Which is not to say all the character stuff is so simple. The companion quests in Baldur’s Gate 3 are some of the best RPG content I’ve played, period. The companions are so deeply nuanced and well-written that you’re not always sure what the best course of action is. There are very few binary choices, and some decisions can have horrific consequences. I made a choice regarding Wyll quite late into the game that went spectacularly wrong and really upset me. Of course, I loaded an earlier save and fixed it, but for a while I was genuinely put out. There are still elements of the narrative that can surprise you, there are events that can easily spiral out of control with a few simple decisions, but there isn’t much you can’t undo.
I’ve already gone on record as saying that Baldurs Gate 3 raises the bar for CRPGs and it’s a statement I stand beside. This does for its genre what Elden Ring did for Soulslikes, or what Tears of the Kingdom does for open world adventure games. It’s a sweeping, engaging, mind-blowingly deep role-playing experience that won’t be bettered for some time, but without the ability to quick-save so freely it loses almost all of its massive playability and malleability. It’s a fantastic game that feels personal, that feels tailor-made just for you, and that continually rewards experimentation with its world and its systems. But it’s not a game where consequences really matter, and that can absolutely hamper your immersion and enjoyment at times.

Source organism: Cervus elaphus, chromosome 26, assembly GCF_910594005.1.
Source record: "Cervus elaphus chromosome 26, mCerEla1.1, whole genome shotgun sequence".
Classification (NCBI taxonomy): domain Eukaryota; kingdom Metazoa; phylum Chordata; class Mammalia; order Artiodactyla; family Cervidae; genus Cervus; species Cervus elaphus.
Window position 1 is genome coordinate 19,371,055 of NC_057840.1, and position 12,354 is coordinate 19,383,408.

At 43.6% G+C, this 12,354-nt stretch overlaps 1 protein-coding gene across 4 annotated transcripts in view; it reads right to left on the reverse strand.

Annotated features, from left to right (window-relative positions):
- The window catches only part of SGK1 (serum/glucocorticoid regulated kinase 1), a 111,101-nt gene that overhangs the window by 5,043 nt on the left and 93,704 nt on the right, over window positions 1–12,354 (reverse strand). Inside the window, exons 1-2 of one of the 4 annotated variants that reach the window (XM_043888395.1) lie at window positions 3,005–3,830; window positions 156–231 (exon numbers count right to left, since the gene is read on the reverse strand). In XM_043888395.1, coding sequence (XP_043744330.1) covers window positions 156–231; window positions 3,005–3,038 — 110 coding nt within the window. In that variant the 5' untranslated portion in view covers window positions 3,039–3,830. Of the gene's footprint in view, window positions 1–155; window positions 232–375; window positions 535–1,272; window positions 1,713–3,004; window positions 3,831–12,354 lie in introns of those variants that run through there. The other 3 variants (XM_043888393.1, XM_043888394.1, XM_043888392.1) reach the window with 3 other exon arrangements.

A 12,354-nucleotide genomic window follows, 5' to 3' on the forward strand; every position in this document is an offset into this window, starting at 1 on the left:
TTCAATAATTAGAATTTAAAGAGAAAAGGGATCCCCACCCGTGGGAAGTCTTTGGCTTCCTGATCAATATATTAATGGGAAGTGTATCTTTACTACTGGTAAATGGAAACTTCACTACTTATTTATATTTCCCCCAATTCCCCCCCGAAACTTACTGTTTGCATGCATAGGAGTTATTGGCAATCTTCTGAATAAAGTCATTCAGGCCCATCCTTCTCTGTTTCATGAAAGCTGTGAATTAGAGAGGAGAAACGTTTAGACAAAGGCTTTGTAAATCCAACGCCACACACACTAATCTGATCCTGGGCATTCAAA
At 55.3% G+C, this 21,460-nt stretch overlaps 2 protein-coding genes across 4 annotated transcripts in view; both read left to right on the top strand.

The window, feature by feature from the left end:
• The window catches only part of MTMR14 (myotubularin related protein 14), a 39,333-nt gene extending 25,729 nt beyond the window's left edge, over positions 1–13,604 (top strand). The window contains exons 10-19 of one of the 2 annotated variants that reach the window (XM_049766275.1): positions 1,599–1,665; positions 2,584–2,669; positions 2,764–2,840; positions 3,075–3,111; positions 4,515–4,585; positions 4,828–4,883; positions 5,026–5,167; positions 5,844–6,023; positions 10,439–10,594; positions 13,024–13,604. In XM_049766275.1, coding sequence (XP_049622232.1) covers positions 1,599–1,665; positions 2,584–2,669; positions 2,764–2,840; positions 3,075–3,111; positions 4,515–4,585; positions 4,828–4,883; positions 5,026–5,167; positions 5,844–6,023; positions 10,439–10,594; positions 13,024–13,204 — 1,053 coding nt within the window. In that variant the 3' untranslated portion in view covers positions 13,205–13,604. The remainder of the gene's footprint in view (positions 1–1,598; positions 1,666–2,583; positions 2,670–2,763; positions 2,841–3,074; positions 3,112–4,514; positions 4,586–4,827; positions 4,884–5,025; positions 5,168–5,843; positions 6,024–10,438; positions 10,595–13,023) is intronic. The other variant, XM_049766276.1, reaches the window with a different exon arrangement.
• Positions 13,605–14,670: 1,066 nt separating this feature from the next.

Baldur’s Gate 3 is a huge, sprawling, challenging and often magnificent fantasy adventure with some of the best writing and voice acting I’ve ever seen. It’s never less than superbly creative, and there’s an unmatched depth to its myriad systems. But it also has combat governed by rigid rules that will often require multiple retries to circumvent, and an in-built option to give yourself endless mulligans that removes the weight from a lot of narrative decisions.
That said, there are times when you could absolutely believe this world would be fine without your input. Characters remember events and will chat about them; sometimes one long rest too many can lead to entire events occurring off-screen that lock off questlines or possible tangents. You might miss out on dozens of hours of content because you’re not taking the time to pick every lock, interrogate every corpse, or chat to every animal you come across. Larian has built one of the most intricate virtual worlds I’ve ever seen and, despite a few hiccups, Baldur’s Gate 3 remains the finest example of its genre available today.
Vast, intricate world
Incredible writing and voice acting
Unprecedented player choice
Punishing combat feels at odds with the role-playing
Incredibly dense for newcomers